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J Neurophysiol. 1989 Jun;61(6):1233-43.

Light-evoked increases in [K+]o in proximal portion of the dark-adapted cat retina.

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  • 1Department of Physiology, University of California, San Francisco 94143.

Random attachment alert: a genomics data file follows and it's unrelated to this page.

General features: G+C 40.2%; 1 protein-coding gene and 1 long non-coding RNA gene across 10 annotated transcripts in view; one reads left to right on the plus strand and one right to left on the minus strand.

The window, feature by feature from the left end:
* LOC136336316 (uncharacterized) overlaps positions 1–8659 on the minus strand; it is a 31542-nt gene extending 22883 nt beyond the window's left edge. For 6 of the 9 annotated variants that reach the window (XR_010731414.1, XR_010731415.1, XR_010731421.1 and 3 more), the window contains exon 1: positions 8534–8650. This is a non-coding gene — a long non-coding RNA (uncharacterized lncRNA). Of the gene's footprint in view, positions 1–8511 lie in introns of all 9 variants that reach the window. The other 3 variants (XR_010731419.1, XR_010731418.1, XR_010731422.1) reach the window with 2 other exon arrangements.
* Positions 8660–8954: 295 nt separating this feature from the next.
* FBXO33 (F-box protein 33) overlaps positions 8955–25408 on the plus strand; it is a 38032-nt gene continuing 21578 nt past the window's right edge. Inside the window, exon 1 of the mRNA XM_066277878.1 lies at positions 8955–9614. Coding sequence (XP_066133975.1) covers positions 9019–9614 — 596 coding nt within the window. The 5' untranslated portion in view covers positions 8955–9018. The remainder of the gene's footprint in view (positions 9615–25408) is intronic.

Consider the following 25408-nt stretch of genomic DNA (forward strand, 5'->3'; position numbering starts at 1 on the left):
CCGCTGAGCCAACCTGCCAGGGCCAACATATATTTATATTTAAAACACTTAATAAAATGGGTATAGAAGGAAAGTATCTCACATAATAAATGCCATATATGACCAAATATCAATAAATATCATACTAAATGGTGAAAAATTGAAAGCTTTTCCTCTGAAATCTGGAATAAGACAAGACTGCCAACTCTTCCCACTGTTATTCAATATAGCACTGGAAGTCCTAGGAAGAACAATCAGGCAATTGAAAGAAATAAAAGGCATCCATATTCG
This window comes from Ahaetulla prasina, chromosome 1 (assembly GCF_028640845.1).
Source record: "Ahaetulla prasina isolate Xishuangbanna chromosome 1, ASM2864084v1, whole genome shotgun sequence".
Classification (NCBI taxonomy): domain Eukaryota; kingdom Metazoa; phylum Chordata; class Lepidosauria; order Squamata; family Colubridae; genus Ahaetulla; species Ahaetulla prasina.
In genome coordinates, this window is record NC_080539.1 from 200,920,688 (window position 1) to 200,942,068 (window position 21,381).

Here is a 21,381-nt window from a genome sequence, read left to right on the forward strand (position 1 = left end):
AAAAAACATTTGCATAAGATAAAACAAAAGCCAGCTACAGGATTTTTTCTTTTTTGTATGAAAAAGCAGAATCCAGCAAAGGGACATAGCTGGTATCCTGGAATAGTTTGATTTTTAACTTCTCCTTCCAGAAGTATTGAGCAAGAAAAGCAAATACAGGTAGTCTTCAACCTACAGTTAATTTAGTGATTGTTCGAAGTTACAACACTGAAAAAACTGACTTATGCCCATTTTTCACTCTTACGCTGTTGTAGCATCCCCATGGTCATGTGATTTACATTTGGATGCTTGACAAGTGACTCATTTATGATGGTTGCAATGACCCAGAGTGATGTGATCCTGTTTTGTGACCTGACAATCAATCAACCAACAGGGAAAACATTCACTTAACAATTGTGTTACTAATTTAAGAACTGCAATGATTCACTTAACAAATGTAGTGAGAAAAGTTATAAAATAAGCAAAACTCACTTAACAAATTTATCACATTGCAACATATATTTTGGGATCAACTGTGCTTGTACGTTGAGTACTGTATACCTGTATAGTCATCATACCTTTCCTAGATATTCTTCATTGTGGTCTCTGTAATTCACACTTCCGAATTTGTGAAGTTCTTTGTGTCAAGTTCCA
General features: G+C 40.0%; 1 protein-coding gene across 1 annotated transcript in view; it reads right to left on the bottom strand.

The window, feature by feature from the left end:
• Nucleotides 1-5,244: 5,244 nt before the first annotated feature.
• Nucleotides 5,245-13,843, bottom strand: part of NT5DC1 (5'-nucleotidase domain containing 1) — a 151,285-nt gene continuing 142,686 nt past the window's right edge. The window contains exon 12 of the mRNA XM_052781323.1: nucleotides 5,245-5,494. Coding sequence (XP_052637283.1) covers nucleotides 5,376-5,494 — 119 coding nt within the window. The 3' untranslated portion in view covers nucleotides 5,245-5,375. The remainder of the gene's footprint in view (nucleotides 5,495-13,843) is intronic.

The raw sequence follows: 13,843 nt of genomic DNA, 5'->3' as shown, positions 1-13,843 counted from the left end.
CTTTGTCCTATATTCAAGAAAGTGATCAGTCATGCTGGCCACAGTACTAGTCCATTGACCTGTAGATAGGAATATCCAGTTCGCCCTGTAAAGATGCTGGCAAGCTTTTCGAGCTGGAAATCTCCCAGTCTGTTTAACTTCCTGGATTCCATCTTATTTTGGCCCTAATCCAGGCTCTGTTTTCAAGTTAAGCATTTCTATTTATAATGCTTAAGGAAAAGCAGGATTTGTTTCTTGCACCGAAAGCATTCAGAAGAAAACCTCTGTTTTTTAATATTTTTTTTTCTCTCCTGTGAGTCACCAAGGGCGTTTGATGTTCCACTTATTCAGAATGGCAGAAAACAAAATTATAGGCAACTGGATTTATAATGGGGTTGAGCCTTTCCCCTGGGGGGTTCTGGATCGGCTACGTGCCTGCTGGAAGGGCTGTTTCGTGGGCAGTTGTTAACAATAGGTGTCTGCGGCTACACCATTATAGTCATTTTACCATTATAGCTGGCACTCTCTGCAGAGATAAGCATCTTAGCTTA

1. The scotopic threshold response (STR) and slow negative response are negative-going potentials in the dark-adapted electroretinogram (ERG) of the cat eye that originate proximal to the photoreceptors and are present at threshold and with dim illuminations. The present paper examines the hypothesis that these events are associated with Müller cell responses to potassium released by proximal retinal neurons by measuring light-dependent changes in extracellular K+ concentration [( K+]o, in proximal retina. 2. Extracellular field potentials and changes in [K+]o, evoked in response to diffuse illumination of the dark-adapted retina, were recorded with a double-barreled K+-sensitive microelectrode placed in the retina at different depths. The vitreal ERG was recorded at the same time. 3. The dynamic range of the light-evoked increases in [K+]o, recorded in proximal retina from threshold to saturation, was strikingly similar to that of the STR and slow negative response. The threshold for the [K+]o increase was near that of the most sensitive ganglion cells, and the response saturated approximately 2.4 log units below rod saturation. Also, onset latencies and rates of rise for the increases in [K+]o and the field potentials in proximal retina followed similar functions of intensity. 4. The depth distribution of the light-evoked [K+]o increases resembled that of the STR. The increases in [K+]o were largest and fastest in proximal retina where the STR was largest. This was true both for very low intensity stimuli, below the threshold for PII (DC-component and b-wave) in distal retina, and for stimulus intensities near STR saturation, where PII (DC-component) was present. For stimuli of intensities near rod saturation, when the b-wave was present in distal retina, there was a small fast increase in [K+]o at light onset in distal retina and a slower increase in proximal retina. Both increases were truncated by spread of the large light-evoked decrease in [K+]o in subretinal space that is known to cause the c-wave in the ERG and slow PIII in neural retina. 5. The duration of the increases in [K+]o in proximal retina was more sustained than the proximal field potentials. In response to stimuli of 2-4 s, the field potential began to recover toward base line after about 300 ms, whereas the increases in [K+]o remained at maximal levels until stimulus offset.(ABSTRACT TRUNCATED AT 400 WORDS)

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